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Get a line from a stream
+ View other versions (3)


#include <stdio.h>
char fgets (char * restrict str, int size, FILE * restrict stream)
char gets (char *str)


The fgets function reads at most one less than the number of characters specified by size from the given stream and stores them in the string str. Reading stops when a newline character is found, at end-of-file or error. The newline, if any, is retained. If any characters are read and there is no error, a \0 character is appended to end the string.

The gets function is equivalent to fgets with an infinite size and a stream of stdin, except that the newline character (if any) is not stored in the string. It is the caller's responsibility to ensure that the input line, if any, is sufficiently short to fit in the string.

Example - Get a line from a stream
#include <stdio.h>
int main()
  // open the text file "fred.txt" for writing
  FILE *out = fopen("fred.txt", "wt");
  // write some text to the file
  fprintf(out, "Hello Fred!\n");
  // close the stream, so all changes to the file are saved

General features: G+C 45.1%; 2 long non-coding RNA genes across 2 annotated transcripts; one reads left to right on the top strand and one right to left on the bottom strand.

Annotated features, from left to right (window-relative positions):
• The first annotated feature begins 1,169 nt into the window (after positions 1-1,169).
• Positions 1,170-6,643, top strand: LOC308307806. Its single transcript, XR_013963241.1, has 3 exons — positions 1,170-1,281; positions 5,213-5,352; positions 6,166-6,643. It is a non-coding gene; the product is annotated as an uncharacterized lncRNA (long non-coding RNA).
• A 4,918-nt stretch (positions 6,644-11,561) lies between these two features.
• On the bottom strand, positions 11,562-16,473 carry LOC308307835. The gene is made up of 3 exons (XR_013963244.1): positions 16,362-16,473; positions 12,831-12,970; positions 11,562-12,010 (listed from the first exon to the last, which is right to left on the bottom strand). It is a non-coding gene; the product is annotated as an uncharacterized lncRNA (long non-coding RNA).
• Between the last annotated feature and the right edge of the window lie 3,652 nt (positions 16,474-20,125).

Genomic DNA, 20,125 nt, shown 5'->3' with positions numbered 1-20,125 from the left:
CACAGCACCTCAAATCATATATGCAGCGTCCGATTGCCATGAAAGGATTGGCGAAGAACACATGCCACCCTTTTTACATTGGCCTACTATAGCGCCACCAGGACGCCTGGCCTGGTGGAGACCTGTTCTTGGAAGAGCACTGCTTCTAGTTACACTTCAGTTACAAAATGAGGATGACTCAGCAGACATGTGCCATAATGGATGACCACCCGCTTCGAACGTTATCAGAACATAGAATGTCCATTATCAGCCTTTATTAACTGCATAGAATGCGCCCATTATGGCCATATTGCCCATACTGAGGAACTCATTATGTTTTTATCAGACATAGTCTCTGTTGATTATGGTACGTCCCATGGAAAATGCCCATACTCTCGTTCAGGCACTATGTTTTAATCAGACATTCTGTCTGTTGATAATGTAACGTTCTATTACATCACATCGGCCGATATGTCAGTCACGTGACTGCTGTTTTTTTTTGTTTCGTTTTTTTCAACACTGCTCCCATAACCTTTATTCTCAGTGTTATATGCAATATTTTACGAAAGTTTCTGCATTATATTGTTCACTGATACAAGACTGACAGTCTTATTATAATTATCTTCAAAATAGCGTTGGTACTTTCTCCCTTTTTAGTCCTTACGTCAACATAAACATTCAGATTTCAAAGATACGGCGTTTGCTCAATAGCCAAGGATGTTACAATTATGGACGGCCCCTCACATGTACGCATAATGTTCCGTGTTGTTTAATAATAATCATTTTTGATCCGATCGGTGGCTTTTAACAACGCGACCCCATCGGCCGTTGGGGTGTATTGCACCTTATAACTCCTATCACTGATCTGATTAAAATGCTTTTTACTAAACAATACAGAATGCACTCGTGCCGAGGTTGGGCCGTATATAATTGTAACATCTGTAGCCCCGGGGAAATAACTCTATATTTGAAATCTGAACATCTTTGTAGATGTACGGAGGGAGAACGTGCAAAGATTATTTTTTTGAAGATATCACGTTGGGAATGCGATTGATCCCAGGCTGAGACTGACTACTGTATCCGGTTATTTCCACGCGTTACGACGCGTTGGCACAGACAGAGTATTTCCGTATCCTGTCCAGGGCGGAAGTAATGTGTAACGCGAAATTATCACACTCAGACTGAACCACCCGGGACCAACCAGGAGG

// open the file "fred.txt" for reading
  FILE *in = fopen("fred.txt", "rt");
  // read the first line from the file
  char buffer[100];
  fgets(buffer, 20, in);
  // display what we've just read
  printf("first line of \"fred.txt\": %s\n", buffer);
  // close the stream
  return 0;
first line of "fred.txt": Hello Fred!

Return Values

Upon successful completion, fgets and gets return a pointer to the string. If end-of-file occurs before any characters are read, they return NULL and the buffer contents remain unchanged. If an error occurs, they return NULL and the buffer contents are indeterminate. The fgets and gets functions do not distinguish between end-of-file and error, and callers must use reference:ferror to determine which occurred.


EBADF The given \c stream is not a readable stream.

The function fgets may also fail and set errno for any of the errors specified for the routines reference:fflush or reference:malloc (3) .

The function gets may also fail and set errno for any of the errors specified for the routine.

Security Considerations

The gets function cannot be used securely. Because of its lack of bounds checking, and the inability for the calling program to reliably determine the length of the next incoming line, the use of this function enables malicious users to arbitrarily change a running program's functionality through a buffer overflow attack. It is strongly suggested that the fgets function be used in all cases. (See the FSA.)


The functions fgets and gets conform to ISO/IEC 9899:1999 ("ISO C99").